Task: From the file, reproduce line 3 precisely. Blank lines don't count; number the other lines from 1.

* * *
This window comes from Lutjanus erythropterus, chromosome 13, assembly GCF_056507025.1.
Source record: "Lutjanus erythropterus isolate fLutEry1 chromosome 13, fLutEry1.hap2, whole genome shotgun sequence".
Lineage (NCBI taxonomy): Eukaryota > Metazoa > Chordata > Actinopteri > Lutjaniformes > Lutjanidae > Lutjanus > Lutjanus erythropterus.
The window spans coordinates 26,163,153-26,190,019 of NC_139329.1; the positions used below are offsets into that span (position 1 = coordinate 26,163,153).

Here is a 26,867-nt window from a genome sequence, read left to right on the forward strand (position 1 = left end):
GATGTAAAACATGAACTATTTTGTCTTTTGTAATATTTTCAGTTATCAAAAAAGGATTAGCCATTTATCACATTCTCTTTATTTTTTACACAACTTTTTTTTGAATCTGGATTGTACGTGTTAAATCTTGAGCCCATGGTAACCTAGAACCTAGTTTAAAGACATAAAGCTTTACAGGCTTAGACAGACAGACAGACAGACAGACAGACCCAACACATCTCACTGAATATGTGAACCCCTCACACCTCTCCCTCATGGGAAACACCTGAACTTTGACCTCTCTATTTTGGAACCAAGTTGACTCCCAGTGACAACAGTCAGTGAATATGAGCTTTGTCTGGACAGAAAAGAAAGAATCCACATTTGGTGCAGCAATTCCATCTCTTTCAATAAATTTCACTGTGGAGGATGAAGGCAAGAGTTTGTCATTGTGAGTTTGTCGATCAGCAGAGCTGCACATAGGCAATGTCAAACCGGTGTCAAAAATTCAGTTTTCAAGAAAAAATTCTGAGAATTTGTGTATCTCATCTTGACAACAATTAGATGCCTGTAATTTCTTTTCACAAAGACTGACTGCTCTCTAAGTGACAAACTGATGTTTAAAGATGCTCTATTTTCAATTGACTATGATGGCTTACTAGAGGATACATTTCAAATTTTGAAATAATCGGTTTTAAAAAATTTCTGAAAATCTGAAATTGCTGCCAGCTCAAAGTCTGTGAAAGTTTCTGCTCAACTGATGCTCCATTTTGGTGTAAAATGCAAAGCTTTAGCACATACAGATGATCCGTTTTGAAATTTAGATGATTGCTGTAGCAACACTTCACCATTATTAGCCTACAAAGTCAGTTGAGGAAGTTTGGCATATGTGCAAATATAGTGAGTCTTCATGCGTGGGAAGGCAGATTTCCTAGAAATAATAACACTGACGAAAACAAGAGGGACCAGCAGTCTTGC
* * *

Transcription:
Lineage (NCBI taxonomy): Eukaryota > Metazoa > Chordata > Actinopteri > Lutjaniformes > Lutjanidae > Lutjanus > Lutjanus erythropterus.